Swelling suburbs, growing diversity

Census: In the 1990s, minorities increased rapidly though growth slowed overall, and families moved farther from big cities, crowding roads and schools in once-rural areas

Census 2000 The Maryland Count

March 20, 2001|By Frank D. Roylance | Frank D. Roylance,SUN STAFF

Maryland became a bigger, more suburban and more racially diverse state during the 1990s.

The first detailed returns from the 2000 census show that the flight of white and black families from the largest cities continued, draining Baltimore and Washington of hefty chunks of their populations.

At the same time, thousands more families - largely white - kept on going.

They left or leapfrogged the inner suburbs, leaving them less white and more racially diverse than ever before. They built their new homes in former cornfields of the outer ring of suburban counties, bringing more-crowded roads and schools to once-rural landscapes from Harford in the north to Calvert in the south.

FOR THE RECORD - An article yesterday on Maryland's census results incorrectly identified Crofton and Odenton as planned urban developments. Such developments have been built within those towns, but they do not cover the entire areas. The Sun regrets the error.

Maryland grew by 515,000 people during the 1990s, bringing the total to almost 5.3 million people on April 1, 2000. The 10.8 percent growth rate was the third-slowest of any decade in the 20th century and less than the national average of 13 percent.

All of the state's growth was provided by blacks, Asians, Hispanics and other minorities. The number of non-Hispanic whites declined by nearly 40,000.

Baltimore City's population fell by 84,860 people (11.5 percent) to 651,154 - a smaller loss than expected but still among the largest numerical losses for any city in the nation. Almost five whites left for every black. Washington, meanwhile, lost 34,841 people during the 1990s, counting 572,059 in the 2000 census.

Baltimore Mayor Martin O'Malley expressed relief last night at his city's numbers. "I was fearful it would be below 600,000. We all recognize the reality of what the last 10 years did in terms of loss of population. But I see some hope from these numbers," he said.

The better-than-expected numbers likely resulted from undercounts of minorities in the 1990 census and more vigorous efforts to find them last year. As effective as those efforts were, the 2000 census is still believed to have missed more than 3 million people nationwide.

The new census data will be used by state lawmakers for congressional redistricting. The figures will also be used for state and local redistricting; for the distribution of more than $200 billion in federal aid; for planning by school officials and government agencies; and for marketing decision by private industry.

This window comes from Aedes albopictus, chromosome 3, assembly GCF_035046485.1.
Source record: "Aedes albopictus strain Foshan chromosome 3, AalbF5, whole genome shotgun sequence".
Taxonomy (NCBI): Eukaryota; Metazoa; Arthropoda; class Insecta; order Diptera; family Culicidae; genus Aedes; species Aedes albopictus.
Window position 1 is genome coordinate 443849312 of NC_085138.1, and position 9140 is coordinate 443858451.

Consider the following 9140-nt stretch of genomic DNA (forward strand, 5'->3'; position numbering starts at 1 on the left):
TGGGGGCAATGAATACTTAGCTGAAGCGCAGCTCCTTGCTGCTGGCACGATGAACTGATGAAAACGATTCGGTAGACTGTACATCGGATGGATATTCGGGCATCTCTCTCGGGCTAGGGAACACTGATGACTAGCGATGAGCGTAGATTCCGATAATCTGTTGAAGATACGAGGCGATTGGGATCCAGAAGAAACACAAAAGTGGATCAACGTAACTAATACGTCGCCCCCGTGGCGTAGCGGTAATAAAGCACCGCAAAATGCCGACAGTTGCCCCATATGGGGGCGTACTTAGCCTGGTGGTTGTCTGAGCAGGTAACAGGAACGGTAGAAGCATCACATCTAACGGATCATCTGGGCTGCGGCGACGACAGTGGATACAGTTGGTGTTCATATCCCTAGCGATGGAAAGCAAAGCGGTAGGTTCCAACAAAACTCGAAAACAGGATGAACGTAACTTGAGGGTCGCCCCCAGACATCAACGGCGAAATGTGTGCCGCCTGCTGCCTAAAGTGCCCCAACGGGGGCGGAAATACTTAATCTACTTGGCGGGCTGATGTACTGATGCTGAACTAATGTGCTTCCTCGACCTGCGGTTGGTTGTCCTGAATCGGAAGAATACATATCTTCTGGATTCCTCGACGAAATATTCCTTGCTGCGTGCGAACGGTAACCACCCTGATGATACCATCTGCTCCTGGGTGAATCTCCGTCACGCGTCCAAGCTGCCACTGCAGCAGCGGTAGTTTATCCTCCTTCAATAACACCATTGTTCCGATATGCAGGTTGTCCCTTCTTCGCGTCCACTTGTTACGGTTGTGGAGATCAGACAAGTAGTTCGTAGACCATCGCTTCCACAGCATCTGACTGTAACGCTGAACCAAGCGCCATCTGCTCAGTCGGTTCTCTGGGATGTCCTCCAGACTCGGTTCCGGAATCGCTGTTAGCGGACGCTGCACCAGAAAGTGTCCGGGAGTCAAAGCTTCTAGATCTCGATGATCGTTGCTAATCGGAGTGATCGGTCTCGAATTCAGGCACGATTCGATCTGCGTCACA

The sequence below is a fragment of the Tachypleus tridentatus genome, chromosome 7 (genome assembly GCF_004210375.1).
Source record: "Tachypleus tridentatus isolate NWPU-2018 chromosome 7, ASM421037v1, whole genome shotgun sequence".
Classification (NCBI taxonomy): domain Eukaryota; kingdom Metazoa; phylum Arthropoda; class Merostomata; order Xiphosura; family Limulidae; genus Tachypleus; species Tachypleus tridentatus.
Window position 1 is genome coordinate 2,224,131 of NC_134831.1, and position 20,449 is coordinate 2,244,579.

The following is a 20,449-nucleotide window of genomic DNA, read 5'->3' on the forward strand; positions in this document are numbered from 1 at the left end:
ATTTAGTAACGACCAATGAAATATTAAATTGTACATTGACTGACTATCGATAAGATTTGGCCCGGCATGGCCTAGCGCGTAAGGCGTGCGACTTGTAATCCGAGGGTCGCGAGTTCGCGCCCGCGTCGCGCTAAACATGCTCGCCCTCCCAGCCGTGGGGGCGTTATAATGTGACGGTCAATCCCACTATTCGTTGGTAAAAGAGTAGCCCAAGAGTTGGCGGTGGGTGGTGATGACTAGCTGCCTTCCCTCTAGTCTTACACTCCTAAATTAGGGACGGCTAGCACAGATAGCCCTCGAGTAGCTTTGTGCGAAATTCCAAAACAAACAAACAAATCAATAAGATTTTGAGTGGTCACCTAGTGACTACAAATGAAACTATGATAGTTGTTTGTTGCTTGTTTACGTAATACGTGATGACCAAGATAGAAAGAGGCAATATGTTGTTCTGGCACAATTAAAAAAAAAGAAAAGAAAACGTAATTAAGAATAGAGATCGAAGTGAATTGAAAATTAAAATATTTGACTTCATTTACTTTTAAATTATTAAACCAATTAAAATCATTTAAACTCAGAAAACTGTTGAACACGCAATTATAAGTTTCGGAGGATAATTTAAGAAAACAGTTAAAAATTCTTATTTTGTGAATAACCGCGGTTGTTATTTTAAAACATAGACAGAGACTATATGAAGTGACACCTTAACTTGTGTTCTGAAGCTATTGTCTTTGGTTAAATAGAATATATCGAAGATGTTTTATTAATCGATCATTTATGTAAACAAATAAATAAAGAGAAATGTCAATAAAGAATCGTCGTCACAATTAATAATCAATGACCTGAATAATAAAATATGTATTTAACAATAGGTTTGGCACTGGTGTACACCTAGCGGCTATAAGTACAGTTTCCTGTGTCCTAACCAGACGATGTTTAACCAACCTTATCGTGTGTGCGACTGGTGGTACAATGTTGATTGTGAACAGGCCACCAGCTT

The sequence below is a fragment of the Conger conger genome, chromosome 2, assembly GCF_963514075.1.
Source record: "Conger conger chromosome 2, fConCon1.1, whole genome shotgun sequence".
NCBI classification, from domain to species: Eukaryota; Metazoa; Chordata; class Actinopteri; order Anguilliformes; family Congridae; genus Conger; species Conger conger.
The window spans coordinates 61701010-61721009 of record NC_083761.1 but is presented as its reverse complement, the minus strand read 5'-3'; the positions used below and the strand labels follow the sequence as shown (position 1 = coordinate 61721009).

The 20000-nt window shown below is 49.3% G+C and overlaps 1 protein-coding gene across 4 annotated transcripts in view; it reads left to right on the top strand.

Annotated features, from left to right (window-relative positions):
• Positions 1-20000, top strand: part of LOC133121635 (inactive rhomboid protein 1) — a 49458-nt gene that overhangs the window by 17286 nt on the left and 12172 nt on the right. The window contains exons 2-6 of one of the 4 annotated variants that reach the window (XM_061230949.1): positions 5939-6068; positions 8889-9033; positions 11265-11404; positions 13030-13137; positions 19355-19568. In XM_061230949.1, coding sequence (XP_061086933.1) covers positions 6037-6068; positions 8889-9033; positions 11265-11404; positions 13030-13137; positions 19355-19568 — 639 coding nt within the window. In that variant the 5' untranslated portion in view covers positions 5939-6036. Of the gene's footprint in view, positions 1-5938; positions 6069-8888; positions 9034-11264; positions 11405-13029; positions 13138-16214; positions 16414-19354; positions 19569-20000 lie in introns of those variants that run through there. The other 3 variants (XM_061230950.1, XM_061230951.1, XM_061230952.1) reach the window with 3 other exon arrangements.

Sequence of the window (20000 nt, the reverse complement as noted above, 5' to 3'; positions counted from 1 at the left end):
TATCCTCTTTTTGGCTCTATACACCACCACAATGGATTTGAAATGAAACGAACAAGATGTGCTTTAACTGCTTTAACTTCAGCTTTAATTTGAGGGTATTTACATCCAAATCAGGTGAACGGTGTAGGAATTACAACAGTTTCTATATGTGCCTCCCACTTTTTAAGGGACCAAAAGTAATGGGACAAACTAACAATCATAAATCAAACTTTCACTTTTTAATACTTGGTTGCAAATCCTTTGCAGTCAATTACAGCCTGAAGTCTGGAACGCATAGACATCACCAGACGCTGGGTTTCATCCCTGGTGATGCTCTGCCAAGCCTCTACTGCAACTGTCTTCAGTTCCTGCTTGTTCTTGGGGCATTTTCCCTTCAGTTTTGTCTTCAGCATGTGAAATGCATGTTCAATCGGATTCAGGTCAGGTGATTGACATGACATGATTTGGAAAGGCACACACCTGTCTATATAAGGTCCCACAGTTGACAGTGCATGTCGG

Among other key findings from the Maryland data:

Blacks joined the exodus from Baltimore in numbers large enough to shrink the city's black population by almost 17,000. It was the first loss in the city's black population since at least the Civil War. Observers credited a stronger economy for giving more blacks the freedom to move.

Baltimore County's black population grew by more than 77 percent, or 66,149. One of every five county residents is black, up from one in eight in 1990. The county lost nearly 27,000 whites.

The fastest growth was in the outer ring of suburban counties and at the beach. Calvert County topped the list with a gain of 45 percent. Worcester County surprised planners with growth of 32.9 percent. Howard gained 32.3 percent; Frederick, 30 percent; Carroll, 22.3 percent; Harford and Cecil, 20 percent each; and Queen Anne's, 19 percent.

The continuing pursuit of newer, more affordable housing, better schools and safer streets has come at a cost.

"I look out my window and there used to be a day when I would see very few houses," said Zene "Jake" Wolfe, 62, a cattle farmer in Myersville in fast-growing Frederick County. "Now I look out and they're everywhere. One of these days there's not going to be any farmers left in this county. As far as I'm concerned, the county has developed too fast."

The disappearance of farms and forests, and the arrival of traffic tie-ups, street lights and Wal-Marts can be unsettling, said Greg Bowen, deputy director of planning and zoning in Calvert County.

"There's a feeling of ... impermanence that comes with that rate of growth," he said. For older residents especially, "the inevitability of growth and change has been very disconcerting."

The state's growth is also putting more stress to the Chesapeake Bay and its tributaries. "There's more cleared forest, more farms are going to be converted to development," said Theresa Pierno, executive director of the Chesapeake Bay Foundation's Maryland District "There's more impervious surface, more runoff, erosion, sediment issues. It causes more problems, ultimately, for our battle to save the bay."

Planners such as Bowen and politicians in the high-growth counties are scrambling to find the right balance - of designated growth centers, new roads and public transportation; design controls and development regulations; adequate facilities rules and rural preservation schemes - to keep life livable and affordable for old and new residents alike.

Maryland's population growth during the 1990s was fueled almost entirely by births among minorities and by foreign immigration. Domestic migration during the 1990s - people moving between Maryland and other states - showed a net loss, according to prior surveys.

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